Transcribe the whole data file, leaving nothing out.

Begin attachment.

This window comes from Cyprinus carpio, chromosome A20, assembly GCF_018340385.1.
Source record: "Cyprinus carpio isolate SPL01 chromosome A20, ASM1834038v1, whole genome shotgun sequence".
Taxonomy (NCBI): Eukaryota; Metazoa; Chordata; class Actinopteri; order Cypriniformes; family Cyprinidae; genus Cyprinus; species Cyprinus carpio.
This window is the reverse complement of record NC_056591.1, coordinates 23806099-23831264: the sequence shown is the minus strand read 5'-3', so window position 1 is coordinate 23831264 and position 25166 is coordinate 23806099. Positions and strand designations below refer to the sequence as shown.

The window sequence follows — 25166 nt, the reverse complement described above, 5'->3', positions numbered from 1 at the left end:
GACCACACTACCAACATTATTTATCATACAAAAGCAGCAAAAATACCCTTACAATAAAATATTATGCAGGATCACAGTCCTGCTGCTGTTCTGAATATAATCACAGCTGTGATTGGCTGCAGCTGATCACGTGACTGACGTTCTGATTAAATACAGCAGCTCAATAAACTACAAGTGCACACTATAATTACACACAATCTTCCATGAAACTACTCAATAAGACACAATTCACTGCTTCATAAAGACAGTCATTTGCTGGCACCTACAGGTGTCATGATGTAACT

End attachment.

This window comes from Cyprinus carpio, chromosome A20, assembly GCF_018340385.1.
Source record: "Cyprinus carpio isolate SPL01 chromosome A20, ASM1834038v1, whole genome shotgun sequence".
Taxonomy (NCBI): Eukaryota; Metazoa; Chordata; class Actinopteri; order Cypriniformes; family Cyprinidae; genus Cyprinus; species Cyprinus carpio.
This window is the reverse complement of record NC_056591.1, coordinates 23806099-23831264: the sequence shown is the minus strand read 5'-3', so window position 1 is coordinate 23831264 and position 25166 is coordinate 23806099. Positions and strand designations below refer to the sequence as shown.

The window sequence follows — 25166 nt, the reverse complement described above, 5'->3', positions numbered from 1 at the left end:
GACCACACTACCAACATTATTTATCATACAAAAGCAGCAAAAATACCCTTACAATAAAATATTATGCAGGATCACAGTCCTGCTGCTGTTCTGAATATAATCACAGCTGTGATTGGCTGCAGCTGATCACGTGACTGACGTTCTGATTAAATACAGCAGCTCAATAAACTACAAGTGCACACTATAATTACACACAATCTTCCATGAAACTACTCAATAAGACACAATTCACTGCTTCATAAAGACAGTCATTTGCTGGCACCTACAGGTGTCATGATGTAACT